If in the end you find its gonna be tight, look for another place to build it.. :) Maybe it will work well in the bedroom and you can move the wife to the basement... Yah Right... :)

Collision detection.jpg
 

wmax351

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Oct 10, 2018
Messages
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Location
Ann Arbor, MI
Thanks, I'll give that a try.

If it looks real tight, I'll probably knock out the wall before I build up the wing, and then reinstall the wall in a way that makes it easier to do next time.

I measured the spare bedroom when I was first thinking about the project. If I used the closet, I can get the 14 feet I need for the fuselage, with a few inches to wiggle by at the end, or just crawl under the table. So that's physically an option. But maritially, it might not be. :p

My plan B is to fix up the garage. Would need some work to get it insulated enough to have even t88 cure in the winter, and to keep it from being too damp in the spring/summer. Probably less work than digging into the basement though.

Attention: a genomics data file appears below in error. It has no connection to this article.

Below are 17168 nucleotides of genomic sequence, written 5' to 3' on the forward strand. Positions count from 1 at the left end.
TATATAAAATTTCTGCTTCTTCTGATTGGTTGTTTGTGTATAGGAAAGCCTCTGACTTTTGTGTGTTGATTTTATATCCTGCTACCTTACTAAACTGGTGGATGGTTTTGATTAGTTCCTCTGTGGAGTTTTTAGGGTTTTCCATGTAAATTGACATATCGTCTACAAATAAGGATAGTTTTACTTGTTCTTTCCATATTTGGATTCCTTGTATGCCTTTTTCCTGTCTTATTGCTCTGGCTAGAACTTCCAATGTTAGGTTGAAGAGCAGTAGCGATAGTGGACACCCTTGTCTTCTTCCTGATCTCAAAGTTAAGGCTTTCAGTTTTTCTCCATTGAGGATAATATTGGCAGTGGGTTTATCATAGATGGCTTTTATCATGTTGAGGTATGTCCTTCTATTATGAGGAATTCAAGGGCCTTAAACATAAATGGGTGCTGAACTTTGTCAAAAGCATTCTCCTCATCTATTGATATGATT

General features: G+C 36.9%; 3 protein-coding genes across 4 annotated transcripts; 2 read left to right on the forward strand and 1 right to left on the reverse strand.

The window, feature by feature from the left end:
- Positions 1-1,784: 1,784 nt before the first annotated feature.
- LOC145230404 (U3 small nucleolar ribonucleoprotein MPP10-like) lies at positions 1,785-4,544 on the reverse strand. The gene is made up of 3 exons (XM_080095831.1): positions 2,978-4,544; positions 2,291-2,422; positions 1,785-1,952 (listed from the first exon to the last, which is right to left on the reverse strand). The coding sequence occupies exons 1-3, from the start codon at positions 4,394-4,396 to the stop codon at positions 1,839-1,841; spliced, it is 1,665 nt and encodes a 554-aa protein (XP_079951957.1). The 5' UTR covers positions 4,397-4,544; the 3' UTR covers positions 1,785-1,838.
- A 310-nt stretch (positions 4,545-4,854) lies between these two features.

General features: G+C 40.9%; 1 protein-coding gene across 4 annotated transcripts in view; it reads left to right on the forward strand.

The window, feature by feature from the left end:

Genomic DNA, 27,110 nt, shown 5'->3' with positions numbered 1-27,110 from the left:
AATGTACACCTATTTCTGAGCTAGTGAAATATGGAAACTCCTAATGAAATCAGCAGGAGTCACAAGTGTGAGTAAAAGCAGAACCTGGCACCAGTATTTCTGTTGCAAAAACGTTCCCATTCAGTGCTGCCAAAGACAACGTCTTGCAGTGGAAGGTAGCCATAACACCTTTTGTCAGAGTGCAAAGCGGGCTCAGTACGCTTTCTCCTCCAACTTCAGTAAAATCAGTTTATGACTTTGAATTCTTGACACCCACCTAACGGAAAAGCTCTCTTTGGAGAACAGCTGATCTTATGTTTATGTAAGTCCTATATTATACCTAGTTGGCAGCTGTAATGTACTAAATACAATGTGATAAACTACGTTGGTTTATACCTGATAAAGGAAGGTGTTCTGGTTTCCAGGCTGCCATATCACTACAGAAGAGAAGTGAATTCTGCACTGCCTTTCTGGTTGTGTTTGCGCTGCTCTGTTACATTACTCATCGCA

lr27

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Nov 3, 2007
Messages
3,730
If it's too much trouble with the computer, break down and make scale models with foam core board. I think you can get cheesy foam core sheets at the eponymous price at a Dollar Store.
 

addicted2climbing

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Jan 27, 2012
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Glendale, CA
Thanks, I'll give that a try.

If it looks real tight, I'll probably knock out the wall before I build up the wing, and then reinstall the wall in a way that makes it easier to do next time.

I measured the spare bedroom when I was first thinking about the project. If I used the closet, I can get the 14 feet I need for the fuselage, with a few inches to wiggle by at the end, or just crawl under the table. So that's physically an option. But maritially, it might not be. :p